It was the hottest in 174 years of record-keeping where humans have directly measured the temperature of the planet. It's also likely to be the hottest in the last 125,000 years, which scientists measure by reconstructing temperature records from physical evidence like tree rings and layers of polar ice that have grown over time.

The biggest driver of the heat is the buildup of greenhouse gasses in the atmosphere from burning fossil fuels.

"We know why this is happening," says Zeke Hausfather, climate scientist at Berkeley Earth, a non-profit that analyzes climate trends. "A year like this would not have occurred without the trillion tons of carbon we've put into the atmosphere over the last century."

Some scientists see evidence that the pace of climate change is accelerating, though others say not enough years have passed to confidently show that trend.

2024 could vie for the top spot

The hotter climate drove extremes around the world in 2023. Over the summer, Phoenix, Arizona baked for weeks, spending 31 days above 110 degrees. More than 500 people died in the area from heat-related causes. But it wasn't alone – China, southern Europe and Mexico also saw intense heat.

"The major lesson is how unprepared we are," says Kristie Ebi, who studies the effects of heat at the University of Washington. "There are places with heat wave early warning and response systems. They certainly saved lives. They didn't save enough."

Heat waves hit the ocean as well. Off the coast of Florida, the water temperature reached 100 degrees Fahrenheit (about 38 degrees Celsius), the same conditions as a hot tub. Heat-sensitive corals can't survive prolonged heat, with many bleaching, turning a ghostly white color, or dying outright.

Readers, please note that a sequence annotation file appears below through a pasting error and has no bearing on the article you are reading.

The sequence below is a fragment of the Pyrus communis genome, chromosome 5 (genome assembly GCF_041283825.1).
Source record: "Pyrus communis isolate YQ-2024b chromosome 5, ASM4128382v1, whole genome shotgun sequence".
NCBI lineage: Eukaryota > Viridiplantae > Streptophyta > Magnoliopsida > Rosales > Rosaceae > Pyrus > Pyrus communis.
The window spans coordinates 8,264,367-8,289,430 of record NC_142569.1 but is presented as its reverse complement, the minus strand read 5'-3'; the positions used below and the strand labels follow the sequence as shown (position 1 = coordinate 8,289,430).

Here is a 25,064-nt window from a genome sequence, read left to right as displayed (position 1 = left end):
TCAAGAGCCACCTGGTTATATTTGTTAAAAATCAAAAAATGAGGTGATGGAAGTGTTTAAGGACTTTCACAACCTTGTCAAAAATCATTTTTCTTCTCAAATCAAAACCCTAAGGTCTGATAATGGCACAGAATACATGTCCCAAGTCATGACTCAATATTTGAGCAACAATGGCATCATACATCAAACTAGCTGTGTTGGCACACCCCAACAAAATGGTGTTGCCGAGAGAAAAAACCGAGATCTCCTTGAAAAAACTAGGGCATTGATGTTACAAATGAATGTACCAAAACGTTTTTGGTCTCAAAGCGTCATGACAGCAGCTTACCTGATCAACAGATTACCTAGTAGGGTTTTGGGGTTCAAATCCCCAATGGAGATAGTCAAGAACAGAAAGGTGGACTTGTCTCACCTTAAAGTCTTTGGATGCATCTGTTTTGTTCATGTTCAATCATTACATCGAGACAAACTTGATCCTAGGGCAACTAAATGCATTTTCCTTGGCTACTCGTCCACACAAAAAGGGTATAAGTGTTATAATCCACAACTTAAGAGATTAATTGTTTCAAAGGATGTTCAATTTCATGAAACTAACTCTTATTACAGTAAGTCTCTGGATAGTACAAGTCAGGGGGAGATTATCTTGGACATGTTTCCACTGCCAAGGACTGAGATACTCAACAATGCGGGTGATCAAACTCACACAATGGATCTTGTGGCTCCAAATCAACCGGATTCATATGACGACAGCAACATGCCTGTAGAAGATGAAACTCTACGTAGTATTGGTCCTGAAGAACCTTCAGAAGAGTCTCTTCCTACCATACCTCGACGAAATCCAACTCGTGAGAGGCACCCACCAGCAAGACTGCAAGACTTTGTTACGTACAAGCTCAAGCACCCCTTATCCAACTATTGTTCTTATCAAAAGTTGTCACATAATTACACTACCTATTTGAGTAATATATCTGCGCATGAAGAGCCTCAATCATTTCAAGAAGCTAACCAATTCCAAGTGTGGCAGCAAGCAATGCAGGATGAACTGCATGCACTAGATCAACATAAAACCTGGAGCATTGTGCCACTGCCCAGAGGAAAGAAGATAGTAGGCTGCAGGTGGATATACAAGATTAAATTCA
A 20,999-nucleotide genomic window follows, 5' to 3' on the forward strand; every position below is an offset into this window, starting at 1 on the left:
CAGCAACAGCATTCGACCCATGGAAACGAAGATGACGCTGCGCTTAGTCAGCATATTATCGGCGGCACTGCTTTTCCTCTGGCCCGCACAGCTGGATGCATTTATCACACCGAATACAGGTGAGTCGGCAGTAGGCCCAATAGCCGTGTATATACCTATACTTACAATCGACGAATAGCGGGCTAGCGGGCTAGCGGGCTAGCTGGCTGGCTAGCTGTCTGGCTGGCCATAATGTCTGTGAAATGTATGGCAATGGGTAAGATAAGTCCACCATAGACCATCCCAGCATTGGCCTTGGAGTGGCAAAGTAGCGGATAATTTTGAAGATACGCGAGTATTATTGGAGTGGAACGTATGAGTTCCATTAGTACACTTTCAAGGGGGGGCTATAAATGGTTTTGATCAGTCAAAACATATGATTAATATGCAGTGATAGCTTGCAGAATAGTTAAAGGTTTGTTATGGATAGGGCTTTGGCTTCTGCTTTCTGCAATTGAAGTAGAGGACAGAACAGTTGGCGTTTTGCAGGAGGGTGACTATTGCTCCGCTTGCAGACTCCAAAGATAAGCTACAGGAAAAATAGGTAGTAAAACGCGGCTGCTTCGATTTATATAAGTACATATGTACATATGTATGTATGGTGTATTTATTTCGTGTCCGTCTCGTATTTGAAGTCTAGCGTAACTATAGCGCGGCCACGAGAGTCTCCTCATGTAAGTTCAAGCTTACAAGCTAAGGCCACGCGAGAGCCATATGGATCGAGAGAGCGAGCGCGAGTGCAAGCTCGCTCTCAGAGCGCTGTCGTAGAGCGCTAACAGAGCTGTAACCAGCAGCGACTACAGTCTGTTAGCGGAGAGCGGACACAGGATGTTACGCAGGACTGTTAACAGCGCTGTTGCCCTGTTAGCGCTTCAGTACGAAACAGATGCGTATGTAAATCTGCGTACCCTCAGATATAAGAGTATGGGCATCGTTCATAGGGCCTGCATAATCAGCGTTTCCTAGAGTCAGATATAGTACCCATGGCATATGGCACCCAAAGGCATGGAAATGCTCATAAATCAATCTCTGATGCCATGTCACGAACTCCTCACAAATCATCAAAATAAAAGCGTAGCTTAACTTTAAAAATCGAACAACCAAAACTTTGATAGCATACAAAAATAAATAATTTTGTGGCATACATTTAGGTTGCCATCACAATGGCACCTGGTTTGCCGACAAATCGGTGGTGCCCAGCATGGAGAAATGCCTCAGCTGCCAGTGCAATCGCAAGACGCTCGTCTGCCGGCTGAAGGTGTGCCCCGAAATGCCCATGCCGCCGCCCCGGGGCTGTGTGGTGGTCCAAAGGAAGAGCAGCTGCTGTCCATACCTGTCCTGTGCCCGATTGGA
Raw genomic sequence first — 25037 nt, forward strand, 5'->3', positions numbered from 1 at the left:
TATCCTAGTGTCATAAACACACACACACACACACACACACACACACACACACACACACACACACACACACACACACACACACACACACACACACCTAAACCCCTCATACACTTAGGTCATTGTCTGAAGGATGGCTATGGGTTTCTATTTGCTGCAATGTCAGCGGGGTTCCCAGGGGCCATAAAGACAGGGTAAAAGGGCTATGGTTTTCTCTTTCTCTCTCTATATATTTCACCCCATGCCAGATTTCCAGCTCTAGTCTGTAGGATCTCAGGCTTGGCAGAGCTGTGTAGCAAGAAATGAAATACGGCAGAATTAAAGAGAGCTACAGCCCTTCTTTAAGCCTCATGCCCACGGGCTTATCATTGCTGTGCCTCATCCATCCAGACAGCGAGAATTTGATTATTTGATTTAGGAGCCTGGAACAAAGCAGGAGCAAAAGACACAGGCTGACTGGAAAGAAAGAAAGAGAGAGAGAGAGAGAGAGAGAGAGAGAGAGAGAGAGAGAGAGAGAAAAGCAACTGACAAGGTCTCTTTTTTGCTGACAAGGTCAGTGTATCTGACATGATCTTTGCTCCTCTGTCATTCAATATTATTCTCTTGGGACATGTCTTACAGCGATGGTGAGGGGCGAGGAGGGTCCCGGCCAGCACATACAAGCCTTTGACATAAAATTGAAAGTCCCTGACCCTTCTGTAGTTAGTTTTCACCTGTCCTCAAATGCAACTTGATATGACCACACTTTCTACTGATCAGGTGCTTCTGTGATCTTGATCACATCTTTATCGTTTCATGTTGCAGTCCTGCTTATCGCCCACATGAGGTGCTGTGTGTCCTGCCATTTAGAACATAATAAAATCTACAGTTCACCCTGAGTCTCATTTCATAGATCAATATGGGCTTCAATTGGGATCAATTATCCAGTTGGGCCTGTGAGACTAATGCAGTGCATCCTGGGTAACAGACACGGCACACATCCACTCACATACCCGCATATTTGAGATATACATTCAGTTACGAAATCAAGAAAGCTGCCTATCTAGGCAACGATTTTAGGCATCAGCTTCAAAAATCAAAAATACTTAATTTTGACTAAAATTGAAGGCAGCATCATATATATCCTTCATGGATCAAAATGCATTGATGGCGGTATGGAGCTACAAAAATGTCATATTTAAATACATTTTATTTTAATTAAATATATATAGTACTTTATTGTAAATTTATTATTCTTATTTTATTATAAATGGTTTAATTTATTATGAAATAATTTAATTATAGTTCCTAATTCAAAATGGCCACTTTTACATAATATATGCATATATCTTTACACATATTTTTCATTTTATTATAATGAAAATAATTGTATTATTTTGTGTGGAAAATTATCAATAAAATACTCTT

Even with the chart-topping heat last year, 2024 could be equally as hot. A strong El Niño climate pattern, which began last June, is continuing into the new year, warming ocean water in the eastern Pacific. El Niño years are typically hotter, because a large amount of heat that's stored in the ocean is released to the atmosphere.

Even if 2024 doesn't take the top spot, climate scientists say the years ahead will continue to rank highly, if humans keep burning fossil fuels at the current rate.

"There's absolutely still time to act," Hill says. "Everything we do to change course today will make things better in the future."

Copyright 2024 NPR. To see more, visit https://www.npr.org.

Lauren Sommer
Lauren Sommer covers climate change for NPR's Science Desk, from the scientists on the front lines of documenting the warming climate to the way those changes are reshaping communities and ecosystems around the world.
Rebecca Hersher (she/her) is a reporter on NPR's Science Desk, where she reports on outbreaks, natural disasters, and environmental and health research. Since coming to NPR in 2011, she has covered the Ebola outbreak in West Africa, embedded with the Afghan army after the American combat mission ended, and reported on floods and hurricanes in the U.S. She's also reported on research about puppies. Before her work on the Science Desk, she was a producer for NPR's Weekend All Things Considered in Los Angeles.